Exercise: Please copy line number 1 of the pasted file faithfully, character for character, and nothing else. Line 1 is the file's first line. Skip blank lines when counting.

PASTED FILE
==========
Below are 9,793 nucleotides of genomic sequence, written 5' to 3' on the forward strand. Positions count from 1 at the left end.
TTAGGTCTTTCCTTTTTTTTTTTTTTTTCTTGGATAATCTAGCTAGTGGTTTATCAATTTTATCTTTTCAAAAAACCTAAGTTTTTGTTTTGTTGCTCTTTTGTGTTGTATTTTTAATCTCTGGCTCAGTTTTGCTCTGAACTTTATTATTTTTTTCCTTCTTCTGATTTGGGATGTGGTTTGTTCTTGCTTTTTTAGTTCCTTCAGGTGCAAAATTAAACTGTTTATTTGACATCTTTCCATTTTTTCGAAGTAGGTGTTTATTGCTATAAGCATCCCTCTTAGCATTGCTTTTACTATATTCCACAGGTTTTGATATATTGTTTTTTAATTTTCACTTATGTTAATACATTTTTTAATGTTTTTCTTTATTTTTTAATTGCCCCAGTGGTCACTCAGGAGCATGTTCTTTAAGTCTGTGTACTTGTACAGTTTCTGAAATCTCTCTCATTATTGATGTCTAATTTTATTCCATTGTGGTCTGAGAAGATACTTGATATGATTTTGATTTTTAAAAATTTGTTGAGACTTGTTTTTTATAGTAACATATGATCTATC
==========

Below are 9,793 nucleotides of genomic sequence, written 5' to 3' on the forward strand. Positions count from 1 at the left end.